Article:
What everyday occurrence makes you think there is no future for humanity?
[ 12/September/21 ]
That really is not a powerful question.
Humanity has been around for something over a million years, in our modern form for over 100,000 years, so that is some evidence of a probability of a future.
Sure, people make mistakes. Some people have killed some other people over history, but not everyone has killed everyone else.
Sure many people are using overly simplistic models of the complexity that does, beyond any shadow of reasonable doubt, actually exist. And for many such individuals the simple models they have of reality classify everyone not known as “friend” into “enemy”. Such people cannot accept or appreciate diversity or liberty, as their models are too simple and rigid. And that has to be balanced by the fact that all models seem very probably to necessarily be simplifications of whatever reality actually is, so we all suffer from that at some level, and in some contexts.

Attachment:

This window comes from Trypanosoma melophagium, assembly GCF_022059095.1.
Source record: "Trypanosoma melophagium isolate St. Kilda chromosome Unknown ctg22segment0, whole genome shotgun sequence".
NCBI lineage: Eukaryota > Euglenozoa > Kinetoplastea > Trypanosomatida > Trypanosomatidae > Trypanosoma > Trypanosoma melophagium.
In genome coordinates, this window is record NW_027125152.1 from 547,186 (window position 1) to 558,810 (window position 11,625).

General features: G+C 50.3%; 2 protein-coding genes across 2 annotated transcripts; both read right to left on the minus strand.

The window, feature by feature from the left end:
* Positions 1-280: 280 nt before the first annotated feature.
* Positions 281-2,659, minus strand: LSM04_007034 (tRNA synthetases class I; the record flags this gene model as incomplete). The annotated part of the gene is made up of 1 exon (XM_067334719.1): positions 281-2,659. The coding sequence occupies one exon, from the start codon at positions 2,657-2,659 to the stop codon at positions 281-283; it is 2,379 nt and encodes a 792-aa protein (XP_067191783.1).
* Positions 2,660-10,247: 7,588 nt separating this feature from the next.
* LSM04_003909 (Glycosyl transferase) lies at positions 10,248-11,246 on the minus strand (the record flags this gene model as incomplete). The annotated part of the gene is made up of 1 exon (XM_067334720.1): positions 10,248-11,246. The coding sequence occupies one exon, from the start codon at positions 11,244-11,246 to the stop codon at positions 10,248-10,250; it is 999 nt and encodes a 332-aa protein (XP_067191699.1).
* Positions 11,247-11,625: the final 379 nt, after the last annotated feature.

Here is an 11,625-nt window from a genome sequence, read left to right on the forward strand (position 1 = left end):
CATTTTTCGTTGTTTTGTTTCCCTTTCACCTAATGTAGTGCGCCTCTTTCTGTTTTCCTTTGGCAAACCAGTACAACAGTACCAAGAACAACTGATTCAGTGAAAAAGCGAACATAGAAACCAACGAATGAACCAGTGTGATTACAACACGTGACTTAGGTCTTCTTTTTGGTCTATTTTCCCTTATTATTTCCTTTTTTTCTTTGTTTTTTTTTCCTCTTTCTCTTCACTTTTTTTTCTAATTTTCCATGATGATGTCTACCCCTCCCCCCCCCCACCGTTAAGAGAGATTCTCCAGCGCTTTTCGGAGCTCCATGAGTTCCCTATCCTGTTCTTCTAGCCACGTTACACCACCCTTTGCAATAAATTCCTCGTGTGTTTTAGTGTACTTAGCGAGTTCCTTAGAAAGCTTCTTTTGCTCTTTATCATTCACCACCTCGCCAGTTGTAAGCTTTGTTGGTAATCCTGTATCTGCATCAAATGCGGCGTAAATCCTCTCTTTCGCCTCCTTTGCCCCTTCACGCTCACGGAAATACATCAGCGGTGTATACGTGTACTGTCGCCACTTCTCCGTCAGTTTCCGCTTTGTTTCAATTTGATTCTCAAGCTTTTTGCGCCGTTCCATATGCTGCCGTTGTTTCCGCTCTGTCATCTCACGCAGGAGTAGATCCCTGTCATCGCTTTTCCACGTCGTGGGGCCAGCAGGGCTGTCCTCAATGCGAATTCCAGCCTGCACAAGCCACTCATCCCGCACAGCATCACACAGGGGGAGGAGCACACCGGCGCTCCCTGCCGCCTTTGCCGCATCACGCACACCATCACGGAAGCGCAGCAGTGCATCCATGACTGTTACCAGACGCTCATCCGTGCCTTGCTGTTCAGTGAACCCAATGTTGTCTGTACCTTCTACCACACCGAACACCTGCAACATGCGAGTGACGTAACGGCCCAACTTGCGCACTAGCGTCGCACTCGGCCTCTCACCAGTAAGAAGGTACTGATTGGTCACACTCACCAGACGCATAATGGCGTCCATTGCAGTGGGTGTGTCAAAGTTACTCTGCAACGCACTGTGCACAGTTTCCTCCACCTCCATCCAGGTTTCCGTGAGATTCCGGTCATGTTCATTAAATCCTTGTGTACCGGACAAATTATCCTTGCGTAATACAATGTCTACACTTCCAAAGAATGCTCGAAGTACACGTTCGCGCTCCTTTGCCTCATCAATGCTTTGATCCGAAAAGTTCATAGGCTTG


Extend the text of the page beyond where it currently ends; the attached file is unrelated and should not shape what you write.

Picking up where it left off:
And if you actually get to know people, then the vast majority are actually interesting and cooperative – even if they find themselves embedded in corrupt and exploitive systems at some times.
So it easy to find ways in which failure seems inevitable. That is the easy way in a sense, because if one does that then it absolves us of the responsibility to make an effort to make a difference, because we have already justified to ourselves that such effort is wasted.
In this sense, the question is itself destructive.
Reality seems always to have been that we can make effort, and such efforts can make a difference, and reality is complex, and nothing is guaranteed.
It is the making of effort that matters – always; at whatever levels, and to whatever degrees, that we are capable; each to the best of our own limited and fallible abilities.
So asking that question is destructive in and of itself, unless it is done in a context in which one uses the answers to develop and implement strategies which mitigate the risks you have seen.
As someone who has been consciously engaged in such risk assessment and risk mitigation for over 60 years, it seems to be a never ending process, and it has its own interests and rewards.
And I am cautiously optimistic that humanity has a very long term future.